After the war on several occasions we made the journey via Hy's Halftrack to the old haunts but it was never quite the same. Those were a few magic years in my lifetime, a never-to-be-forgotten period in my growing up that made a lasting impression on me and actually shaped my future. I have never stopped skiing and I have a constant love affair with the mountains, I married a skier, we both have patrolled and instructed and our four children ski. Between us we have amassed a total of 7S years of skiing and we plan to make it 100.

No doubt I shall take this 30-minute walk again and I’ll see just what all the Sunday tourists are seeing; a rather shabby looking rambling "lodge" where Fred Burfield and his wife pleasantly dispense the soft drinks, some old looking log cabins scattered amongst the trees, their quaint outhouses at odd angles on their way to their final resting places on the ground. A few signs attached to the trees, illegible with age and weather. A brownish pond with diving platform at the foot of this overgrown hill. But today for me it lived! The signs read Two Mug Inn, Rooster's Coop, Plus Fours. 7 UP, Pair-0-Dice, Whisky Jacks, Holmenkollen, Pak-Em-lnn, The Igloo, Stone Haven, Dun Worklnn, The Billies. And the nonexistent faces at the nonexistent windows were Ruth and Erik Larsen, Winnie Marsden, Harry and Fred Burfield, Elsie Kelly, the Kennedy brothers, John, Alex and Charlie, Les May, Einar Ellingrud, Chris Engh, Two Ton Tony, Roy Raymer, Mel Murray, Bud James, Brownie Morris, Peggy and Herb Woods, Thelma and Jack Hutchison, Vic and Robin Stevens, June and Eddie Williams, Queenie and Bea Stacey, Nan and Wilt Roberts, Hugh "Torchy" Aikens, Vi Vittery. Ken Arnott, Daisy Borden, Jeff Bullen, Bill Macey, Alma Urcuhart, Abey Knight, Mush Smith, Claude Hoodspith, Brownie Cleary, George Garrish, June Leslie, Olive and Henry Pavey, Clem Russell, Chuck Gillespie, Marg Grieve, Chuck Gillrie, Norm Deacon and so on, and on and on, ghosts of the past.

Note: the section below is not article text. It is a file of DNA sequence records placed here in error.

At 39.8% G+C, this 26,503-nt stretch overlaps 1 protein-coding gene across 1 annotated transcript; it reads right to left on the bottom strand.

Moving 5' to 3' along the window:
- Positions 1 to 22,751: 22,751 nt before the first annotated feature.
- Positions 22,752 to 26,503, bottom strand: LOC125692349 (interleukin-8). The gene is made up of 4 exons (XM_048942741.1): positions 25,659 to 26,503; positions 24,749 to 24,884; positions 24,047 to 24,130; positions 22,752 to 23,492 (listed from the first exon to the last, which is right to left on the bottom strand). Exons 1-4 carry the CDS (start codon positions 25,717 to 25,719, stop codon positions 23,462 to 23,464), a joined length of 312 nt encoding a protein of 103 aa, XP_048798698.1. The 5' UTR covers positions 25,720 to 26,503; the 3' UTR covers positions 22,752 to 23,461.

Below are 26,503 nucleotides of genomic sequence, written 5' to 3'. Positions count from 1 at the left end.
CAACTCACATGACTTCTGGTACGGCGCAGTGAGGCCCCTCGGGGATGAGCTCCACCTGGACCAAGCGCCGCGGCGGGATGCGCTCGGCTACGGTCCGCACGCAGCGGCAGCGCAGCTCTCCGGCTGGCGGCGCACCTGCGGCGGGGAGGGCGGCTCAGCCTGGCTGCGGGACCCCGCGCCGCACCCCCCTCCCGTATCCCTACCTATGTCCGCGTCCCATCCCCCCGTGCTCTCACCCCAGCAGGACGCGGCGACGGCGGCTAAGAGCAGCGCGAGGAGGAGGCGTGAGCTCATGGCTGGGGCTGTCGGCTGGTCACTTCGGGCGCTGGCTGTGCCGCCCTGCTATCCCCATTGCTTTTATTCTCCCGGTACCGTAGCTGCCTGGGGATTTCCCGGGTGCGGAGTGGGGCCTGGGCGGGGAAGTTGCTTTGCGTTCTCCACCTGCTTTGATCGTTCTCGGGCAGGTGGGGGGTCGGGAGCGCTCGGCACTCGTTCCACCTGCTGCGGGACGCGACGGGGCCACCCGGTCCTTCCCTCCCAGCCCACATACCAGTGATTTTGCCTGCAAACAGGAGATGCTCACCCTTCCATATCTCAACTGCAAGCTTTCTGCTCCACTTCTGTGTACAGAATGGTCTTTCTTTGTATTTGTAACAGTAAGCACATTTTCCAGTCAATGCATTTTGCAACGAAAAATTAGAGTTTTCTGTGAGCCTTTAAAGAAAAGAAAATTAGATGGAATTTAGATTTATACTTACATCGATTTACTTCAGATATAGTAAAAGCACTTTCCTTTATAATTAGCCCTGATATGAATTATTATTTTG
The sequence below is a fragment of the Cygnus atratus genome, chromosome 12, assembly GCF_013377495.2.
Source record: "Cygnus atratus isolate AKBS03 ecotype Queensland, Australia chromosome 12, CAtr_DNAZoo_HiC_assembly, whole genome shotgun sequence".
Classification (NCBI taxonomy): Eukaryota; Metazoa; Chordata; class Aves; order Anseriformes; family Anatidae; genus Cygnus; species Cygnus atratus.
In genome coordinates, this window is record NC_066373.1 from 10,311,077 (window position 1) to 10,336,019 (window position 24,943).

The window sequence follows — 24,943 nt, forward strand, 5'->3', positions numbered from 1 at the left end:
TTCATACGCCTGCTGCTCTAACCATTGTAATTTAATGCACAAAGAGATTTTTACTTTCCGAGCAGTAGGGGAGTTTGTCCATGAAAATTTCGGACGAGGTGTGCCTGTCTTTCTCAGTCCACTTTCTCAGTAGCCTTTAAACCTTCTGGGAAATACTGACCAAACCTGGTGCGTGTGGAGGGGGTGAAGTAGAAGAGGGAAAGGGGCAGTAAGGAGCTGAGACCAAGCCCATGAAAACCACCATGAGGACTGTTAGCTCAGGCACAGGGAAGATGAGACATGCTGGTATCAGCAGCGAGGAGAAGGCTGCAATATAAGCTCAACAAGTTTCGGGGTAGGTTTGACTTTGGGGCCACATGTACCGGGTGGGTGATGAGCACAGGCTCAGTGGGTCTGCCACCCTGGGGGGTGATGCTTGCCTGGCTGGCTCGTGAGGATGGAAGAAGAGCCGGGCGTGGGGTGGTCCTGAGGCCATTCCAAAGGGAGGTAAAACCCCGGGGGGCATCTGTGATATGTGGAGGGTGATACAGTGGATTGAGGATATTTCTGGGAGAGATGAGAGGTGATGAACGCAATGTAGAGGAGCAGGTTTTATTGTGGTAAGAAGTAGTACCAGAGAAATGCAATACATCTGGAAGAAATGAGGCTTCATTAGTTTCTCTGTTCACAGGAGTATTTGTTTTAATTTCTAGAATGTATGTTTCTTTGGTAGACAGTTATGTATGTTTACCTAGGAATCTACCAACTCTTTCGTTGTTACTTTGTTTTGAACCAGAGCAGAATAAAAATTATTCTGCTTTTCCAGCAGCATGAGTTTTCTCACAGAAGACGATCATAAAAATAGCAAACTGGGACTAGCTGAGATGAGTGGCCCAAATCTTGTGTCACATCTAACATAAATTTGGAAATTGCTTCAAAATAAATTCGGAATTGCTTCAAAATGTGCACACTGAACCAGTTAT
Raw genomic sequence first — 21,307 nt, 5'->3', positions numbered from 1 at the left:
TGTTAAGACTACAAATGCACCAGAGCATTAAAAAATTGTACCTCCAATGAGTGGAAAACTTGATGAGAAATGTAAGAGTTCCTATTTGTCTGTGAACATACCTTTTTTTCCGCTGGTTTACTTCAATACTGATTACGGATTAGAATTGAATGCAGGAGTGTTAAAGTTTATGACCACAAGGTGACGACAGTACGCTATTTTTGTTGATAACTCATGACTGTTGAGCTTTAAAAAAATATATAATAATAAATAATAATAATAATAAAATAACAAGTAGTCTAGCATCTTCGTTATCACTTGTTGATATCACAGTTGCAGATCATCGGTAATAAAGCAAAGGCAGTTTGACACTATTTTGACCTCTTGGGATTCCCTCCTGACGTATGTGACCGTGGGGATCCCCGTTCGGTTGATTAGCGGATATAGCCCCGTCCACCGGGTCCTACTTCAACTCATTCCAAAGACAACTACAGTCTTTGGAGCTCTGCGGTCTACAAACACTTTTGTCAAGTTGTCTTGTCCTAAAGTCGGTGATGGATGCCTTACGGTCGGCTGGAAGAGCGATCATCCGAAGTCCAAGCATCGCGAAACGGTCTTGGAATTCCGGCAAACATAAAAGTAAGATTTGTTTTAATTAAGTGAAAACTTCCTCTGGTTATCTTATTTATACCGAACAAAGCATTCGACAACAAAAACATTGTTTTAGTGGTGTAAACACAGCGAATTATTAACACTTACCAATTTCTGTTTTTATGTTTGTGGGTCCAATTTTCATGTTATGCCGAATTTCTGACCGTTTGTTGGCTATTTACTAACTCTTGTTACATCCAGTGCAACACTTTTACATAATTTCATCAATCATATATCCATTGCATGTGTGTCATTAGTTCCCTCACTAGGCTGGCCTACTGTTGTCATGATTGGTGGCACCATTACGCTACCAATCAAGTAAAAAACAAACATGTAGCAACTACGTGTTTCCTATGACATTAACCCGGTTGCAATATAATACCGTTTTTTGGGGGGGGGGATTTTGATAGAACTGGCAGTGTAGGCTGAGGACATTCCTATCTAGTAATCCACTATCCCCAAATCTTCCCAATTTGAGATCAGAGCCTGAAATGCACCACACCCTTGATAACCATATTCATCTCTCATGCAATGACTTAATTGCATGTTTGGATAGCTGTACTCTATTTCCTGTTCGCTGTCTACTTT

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(Sentimental Journey" was first published in the "WV Times" on Wednesday, May 12, 1976. I had read the article long before I had the opportunity to meet Naomi and her husband, Bud, in their home just north of Nanaimo. What a memorable afternoon that was! A special treat was watching a video of their last ski run down Blackcomb Mountain. I left with new insights about Hollyburn during its' golden' age and a considerable number of photos to add to the HHS archives. DG)